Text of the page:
View Full Version : what is cosine power texture?
02 February 2008, 06:59 AM
i have been seeing these cosine power maps on a few things, most recently call of duty 4, and i have no idea what they are, and when i search it i just get a bunch of trigonomety stuff.
so could anybody help me out as to what it is, it would be much appreciated.
02 February 2008, 07:06 AM
Cosine is a material expression. Usually used to animate certain things. A simple example of a shader that uses a cosine expression is an emmissive light that fades in and out over a certain period of time.
02 February 2008, 09:13 AM
thanks for the reply, but im still not really good on the map, if it isnt too much trouble could you go more indepth with the example.
in my experience the maps are grayscale, how would you go about using it to animate something if its a single image (unless its a series of images, but im pretty sure its not actually animate, but really have no idea), and if its a single image how would it control things over time, considering to my knowledge an image cant controll the way something looks and a time setting in the same image?
02 February 2008, 09:56 PM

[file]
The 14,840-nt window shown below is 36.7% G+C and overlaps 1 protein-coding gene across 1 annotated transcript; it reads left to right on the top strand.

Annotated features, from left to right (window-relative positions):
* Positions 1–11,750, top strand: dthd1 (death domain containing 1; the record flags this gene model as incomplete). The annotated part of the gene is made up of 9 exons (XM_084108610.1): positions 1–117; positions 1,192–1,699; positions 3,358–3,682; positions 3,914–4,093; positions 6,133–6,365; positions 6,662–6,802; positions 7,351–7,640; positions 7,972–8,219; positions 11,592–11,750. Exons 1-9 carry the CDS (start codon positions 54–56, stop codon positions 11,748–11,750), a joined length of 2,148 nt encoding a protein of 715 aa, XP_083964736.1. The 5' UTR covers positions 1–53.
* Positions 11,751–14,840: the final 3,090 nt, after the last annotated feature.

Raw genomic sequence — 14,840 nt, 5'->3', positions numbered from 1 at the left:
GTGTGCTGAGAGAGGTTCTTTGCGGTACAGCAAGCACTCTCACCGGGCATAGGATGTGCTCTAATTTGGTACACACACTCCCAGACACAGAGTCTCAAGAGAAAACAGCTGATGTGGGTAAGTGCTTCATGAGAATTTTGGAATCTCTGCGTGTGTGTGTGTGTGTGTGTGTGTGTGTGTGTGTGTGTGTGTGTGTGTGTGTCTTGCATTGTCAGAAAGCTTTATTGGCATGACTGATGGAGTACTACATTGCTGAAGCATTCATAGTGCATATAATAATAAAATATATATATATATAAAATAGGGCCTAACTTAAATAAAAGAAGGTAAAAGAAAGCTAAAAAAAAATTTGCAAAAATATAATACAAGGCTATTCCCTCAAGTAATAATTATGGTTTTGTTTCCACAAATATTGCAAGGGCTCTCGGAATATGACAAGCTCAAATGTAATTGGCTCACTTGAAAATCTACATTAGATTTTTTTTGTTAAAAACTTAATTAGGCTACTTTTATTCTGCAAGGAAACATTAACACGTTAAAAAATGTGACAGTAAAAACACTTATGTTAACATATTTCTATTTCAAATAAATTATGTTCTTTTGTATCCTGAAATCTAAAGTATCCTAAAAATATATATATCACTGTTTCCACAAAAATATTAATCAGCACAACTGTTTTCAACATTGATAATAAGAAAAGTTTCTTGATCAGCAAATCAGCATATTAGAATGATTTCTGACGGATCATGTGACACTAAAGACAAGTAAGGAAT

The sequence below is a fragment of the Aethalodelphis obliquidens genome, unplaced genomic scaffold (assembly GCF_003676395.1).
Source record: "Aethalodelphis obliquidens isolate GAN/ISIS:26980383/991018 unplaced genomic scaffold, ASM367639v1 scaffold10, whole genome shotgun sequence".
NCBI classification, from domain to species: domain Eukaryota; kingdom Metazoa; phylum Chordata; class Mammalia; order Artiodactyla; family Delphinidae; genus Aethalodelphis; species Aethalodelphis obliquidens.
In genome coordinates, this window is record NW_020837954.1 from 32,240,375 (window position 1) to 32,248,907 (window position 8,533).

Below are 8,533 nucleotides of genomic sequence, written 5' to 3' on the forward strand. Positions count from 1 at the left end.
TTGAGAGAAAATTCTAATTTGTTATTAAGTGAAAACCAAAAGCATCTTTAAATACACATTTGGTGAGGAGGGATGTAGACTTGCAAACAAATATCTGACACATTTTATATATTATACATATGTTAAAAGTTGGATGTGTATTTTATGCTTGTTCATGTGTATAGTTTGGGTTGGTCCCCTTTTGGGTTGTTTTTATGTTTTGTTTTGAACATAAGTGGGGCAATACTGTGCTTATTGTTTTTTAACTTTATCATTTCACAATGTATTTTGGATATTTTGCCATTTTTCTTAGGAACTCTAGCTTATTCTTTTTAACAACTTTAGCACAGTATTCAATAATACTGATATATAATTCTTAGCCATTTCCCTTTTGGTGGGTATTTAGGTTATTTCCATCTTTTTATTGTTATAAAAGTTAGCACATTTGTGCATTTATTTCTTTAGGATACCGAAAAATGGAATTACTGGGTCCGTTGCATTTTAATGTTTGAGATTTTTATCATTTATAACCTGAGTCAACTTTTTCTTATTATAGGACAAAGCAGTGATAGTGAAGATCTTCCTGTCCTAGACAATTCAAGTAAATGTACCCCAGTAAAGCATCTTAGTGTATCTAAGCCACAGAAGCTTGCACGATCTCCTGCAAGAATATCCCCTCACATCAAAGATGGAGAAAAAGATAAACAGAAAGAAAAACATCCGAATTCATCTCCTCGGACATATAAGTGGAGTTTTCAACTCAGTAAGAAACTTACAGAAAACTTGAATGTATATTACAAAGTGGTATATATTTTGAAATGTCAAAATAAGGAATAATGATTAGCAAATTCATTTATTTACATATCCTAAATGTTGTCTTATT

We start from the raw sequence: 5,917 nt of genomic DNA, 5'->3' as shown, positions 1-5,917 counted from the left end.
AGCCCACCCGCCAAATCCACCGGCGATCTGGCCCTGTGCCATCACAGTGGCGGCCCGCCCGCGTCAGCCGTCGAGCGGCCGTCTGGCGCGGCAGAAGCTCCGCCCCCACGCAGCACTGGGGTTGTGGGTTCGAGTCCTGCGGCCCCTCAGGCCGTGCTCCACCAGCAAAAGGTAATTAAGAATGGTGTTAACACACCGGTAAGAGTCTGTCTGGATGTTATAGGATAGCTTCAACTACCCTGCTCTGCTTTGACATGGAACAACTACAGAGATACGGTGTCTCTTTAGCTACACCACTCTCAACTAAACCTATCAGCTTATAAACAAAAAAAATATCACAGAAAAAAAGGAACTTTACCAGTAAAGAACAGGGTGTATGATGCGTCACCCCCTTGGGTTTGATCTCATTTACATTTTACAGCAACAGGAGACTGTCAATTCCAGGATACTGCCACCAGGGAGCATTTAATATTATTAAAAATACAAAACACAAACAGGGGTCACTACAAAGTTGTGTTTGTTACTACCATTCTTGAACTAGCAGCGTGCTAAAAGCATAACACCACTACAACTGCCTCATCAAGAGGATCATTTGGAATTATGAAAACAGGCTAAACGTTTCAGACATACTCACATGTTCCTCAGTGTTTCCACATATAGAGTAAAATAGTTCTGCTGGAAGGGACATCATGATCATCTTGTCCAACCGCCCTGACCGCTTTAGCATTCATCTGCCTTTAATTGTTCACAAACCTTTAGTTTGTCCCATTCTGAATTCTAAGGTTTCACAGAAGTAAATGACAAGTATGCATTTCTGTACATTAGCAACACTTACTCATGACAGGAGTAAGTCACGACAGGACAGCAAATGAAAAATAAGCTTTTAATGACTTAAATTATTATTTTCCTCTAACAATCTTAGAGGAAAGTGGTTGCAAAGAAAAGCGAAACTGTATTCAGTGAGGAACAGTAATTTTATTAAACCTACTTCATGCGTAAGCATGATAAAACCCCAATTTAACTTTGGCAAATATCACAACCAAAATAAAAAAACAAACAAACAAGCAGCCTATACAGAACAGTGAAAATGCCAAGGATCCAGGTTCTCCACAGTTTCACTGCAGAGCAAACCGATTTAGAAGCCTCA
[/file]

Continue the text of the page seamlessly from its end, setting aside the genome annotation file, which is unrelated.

It's not a map. As bbox85 said it's an expression. In the shortest use of terms it's a wavelength with a peaks and valleys (trigonometry). Say you have a glow/emissive map, you turn it on and your model will have glowy parts. Now say you want those glows to flash ON then have that glow steadily ramp down toward OFF and then ramp up again toward ON, like a slow strobe light ( LIGHT ON > ramp down > LIGHT OFF > ramp up > LIGHT ON...)
This is where you add the cosine function (a sine function will work as well)
In your shader network the cosine wavelength expression will be added to your glow/emissive map. The peak of that wave will be "1(on)" the valley will be "0(off)" . As the wave moves along the peaks this will ramp ON your glows, as the wave moves toward the valley this will will ramp off your glow.
I hope that explains it.
02 February 2008, 07:05 AM
a cosine power map or a glossiness map is used together with a specular intensity map to describe the surface attributes of a material.